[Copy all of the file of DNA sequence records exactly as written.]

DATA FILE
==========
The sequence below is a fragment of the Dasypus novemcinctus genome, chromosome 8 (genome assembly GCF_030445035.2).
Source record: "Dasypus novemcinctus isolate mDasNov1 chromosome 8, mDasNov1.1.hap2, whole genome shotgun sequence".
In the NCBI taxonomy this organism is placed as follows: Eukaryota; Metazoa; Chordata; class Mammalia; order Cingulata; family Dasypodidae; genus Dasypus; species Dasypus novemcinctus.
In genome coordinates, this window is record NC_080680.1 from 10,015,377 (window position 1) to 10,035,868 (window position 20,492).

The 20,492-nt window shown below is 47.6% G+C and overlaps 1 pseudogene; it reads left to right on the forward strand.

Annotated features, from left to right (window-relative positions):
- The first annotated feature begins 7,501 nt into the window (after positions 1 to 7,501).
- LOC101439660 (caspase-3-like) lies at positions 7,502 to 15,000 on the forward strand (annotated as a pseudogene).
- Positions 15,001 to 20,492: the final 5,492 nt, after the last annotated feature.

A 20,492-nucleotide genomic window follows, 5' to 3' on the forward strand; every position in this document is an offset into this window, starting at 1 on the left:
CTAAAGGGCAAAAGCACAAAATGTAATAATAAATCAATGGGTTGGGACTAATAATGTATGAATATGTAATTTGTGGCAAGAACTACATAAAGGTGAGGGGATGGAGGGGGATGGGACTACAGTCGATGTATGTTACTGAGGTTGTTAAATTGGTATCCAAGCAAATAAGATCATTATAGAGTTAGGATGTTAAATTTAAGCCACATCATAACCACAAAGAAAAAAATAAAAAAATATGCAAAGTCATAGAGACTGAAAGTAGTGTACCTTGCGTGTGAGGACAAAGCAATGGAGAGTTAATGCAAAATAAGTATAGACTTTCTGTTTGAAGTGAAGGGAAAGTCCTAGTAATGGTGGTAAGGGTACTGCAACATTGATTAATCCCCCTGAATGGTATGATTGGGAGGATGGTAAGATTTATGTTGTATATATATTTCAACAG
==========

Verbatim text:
The sequence below is a fragment of the Dasypus novemcinctus genome, chromosome 8 (genome assembly GCF_030445035.2).
Source record: "Dasypus novemcinctus isolate mDasNov1 chromosome 8, mDasNov1.1.hap2, whole genome shotgun sequence".
In the NCBI taxonomy this organism is placed as follows: Eukaryota; Metazoa; Chordata; class Mammalia; order Cingulata; family Dasypodidae; genus Dasypus; species Dasypus novemcinctus.
In genome coordinates, this window is record NC_080680.1 from 10,015,377 (window position 1) to 10,035,868 (window position 20,492).

The 20,492-nt window shown below is 47.6% G+C and overlaps 1 pseudogene; it reads left to right on the forward strand.

Annotated features, from left to right (window-relative positions):
- The first annotated feature begins 7,501 nt into the window (after positions 1 to 7,501).
- LOC101439660 (caspase-3-like) lies at positions 7,502 to 15,000 on the forward strand (annotated as a pseudogene).
- Positions 15,001 to 20,492: the final 5,492 nt, after the last annotated feature.

A 20,492-nucleotide genomic window follows, 5' to 3' on the forward strand; every position in this document is an offset into this window, starting at 1 on the left:
CTAAAGGGCAAAAGCACAAAATGTAATAATAAATCAATGGGTTGGGACTAATAATGTATGAATATGTAATTTGTGGCAAGAACTACATAAAGGTGAGGGGATGGAGGGGGATGGGACTACAGTCGATGTATGTTACTGAGGTTGTTAAATTGGTATCCAAGCAAATAAGATCATTATAGAGTTAGGATGTTAAATTTAAGCCACATCATAACCACAAAGAAAAAAATAAAAAAATATGCAAAGTCATAGAGACTGAAAGTAGTGTACCTTGCGTGTGAGGACAAAGCAATGGAGAGTTAATGCAAAATAAGTATAGACTTTCTGTTTGAAGTGAAGGGAAAGTCCTAGTAATGGTGGTAAGGGTACTGCAACATTGATTAATCCCCCTGAATGGTATGATTGGGAGGATGGTAAGATTTATGTTGTATATATATTTCAACAG